Local animal shelters "deplorable," panel says
A citizens advisory committee on Thursday blasted King County's two animal shelters, saying the dogs and cats are kept in "deplorable" conditions...
Seattle Times Eastside bureau
Report's key findings• The Kent shelter is badly neglected and can't meet animals' basic needs.
• Bellevue's Crossroads-
area shelter is outdated and too small.
• Rate of contagious diseases in Kent shelter is higher than other local shelters.
• The county has "lost" 135 animals in the past year, through bad paperwork, theft or other factors.
• Animal euthanasia requires the signature of just one lead staff member.
• The county animal-
control officers are overwhelmed by the number of calls alleging animal cruelty and other issues.
Key recommendations• At least $500,000 should be spent on immediate renovations to the Kent shelter while a long-term solution is reached.
• Crossroads shelter should be closed or relocated.
• Close open sewer drain and install washer and dryer in Kent shelter.
• Improve record keeping and security of animal-control vehicles.
• Euthanasia should require two signatures and other animals should not see the procedure.
• Investigations of animal cruelty should be shifted to police departments.
• Provide daily spay/neuter service to shelter animals and free and low-cost spay/neuter service to pets owned by county residents.
A citizens advisory committee on Thursday blasted King County's two animal shelters, saying the dogs and cats are kept in "deplorable" conditions and suffer from high rates of disease, small cages and a lack of exercise and social contact.
The county's shelter in Bellevue's Crossroads neighborhood is "unsuitable for the sheltering of animals" and the larger shelter in Kent "has been badly neglected for many years, and is plainly inadequate to provide for the animals' most basic needs," according to the committee's report.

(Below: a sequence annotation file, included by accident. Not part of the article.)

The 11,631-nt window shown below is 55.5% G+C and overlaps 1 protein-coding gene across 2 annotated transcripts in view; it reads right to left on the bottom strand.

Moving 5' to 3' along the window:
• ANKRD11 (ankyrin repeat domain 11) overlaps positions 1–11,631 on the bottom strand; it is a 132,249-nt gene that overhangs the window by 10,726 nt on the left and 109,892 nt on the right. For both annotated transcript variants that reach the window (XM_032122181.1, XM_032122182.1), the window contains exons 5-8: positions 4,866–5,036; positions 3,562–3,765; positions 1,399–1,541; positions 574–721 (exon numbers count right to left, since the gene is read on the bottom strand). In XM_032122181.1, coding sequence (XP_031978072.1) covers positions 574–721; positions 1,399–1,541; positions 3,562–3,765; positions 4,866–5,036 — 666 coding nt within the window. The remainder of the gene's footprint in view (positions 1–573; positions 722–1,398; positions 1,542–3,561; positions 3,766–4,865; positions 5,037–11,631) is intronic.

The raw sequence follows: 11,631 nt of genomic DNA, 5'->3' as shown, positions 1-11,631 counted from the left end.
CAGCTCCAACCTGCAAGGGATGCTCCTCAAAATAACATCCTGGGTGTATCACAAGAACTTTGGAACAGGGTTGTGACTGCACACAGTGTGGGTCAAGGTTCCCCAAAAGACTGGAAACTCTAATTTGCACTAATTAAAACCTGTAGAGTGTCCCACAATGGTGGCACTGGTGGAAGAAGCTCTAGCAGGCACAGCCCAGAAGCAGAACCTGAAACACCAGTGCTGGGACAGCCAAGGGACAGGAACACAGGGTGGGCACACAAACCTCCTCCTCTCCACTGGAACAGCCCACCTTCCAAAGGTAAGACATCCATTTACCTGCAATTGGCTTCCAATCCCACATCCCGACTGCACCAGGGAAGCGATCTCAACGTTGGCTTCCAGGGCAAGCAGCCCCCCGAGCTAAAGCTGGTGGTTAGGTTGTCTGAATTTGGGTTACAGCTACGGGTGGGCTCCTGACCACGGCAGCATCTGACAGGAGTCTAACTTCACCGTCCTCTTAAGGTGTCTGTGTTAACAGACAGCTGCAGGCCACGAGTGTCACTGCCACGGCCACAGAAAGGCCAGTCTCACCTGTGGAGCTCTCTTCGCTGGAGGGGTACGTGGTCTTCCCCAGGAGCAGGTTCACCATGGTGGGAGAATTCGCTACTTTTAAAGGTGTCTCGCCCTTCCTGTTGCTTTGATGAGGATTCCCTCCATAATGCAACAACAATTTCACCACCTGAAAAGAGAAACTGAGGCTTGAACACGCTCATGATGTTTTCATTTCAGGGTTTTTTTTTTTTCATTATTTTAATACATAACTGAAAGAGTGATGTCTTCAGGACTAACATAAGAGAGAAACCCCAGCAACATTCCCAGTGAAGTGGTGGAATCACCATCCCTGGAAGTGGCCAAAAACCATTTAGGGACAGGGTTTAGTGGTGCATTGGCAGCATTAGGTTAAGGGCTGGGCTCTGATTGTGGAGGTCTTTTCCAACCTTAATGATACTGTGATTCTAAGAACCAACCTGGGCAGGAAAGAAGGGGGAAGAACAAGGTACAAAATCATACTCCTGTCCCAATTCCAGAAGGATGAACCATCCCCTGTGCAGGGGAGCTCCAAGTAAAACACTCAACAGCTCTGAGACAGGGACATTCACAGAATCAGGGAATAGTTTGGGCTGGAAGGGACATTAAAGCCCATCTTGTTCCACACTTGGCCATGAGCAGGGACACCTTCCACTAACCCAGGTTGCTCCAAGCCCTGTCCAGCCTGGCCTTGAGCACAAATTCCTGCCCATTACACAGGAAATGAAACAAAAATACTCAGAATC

The committee recommended the immediate renovation of the two shelters, an overhaul of the county's animal-care policies, and the hiring of new employees, including a shelter-operations director and an animal-behavior expert.
Al Dams, acting manager for King County Animal Services, commended the committee's work but disagreed that the shelters are "deplorable."
The Kent facility is "old, but functional," Dams said. "It could use some upgrades. It's tired, and it could use specialized additions. It needs some welcoming touches."
Renovation work on that shelter already has begun.
County Councilmembers Julia Patterson, Dow Constantine, Larry Phillips and Bob Ferguson urged Executive Ron Sims in a letter to implement many of the committee's recommendations, including the shelter renovations and the policy overhaul.
"We have an absolute obligation to [the animals] to provide humane care, medical care, give them food and shelter, and to do everything in our power to give them a chance to be reunited with their families or placed in a safe and loving home," Constantine said in an interview. "We're not meeting that obligation."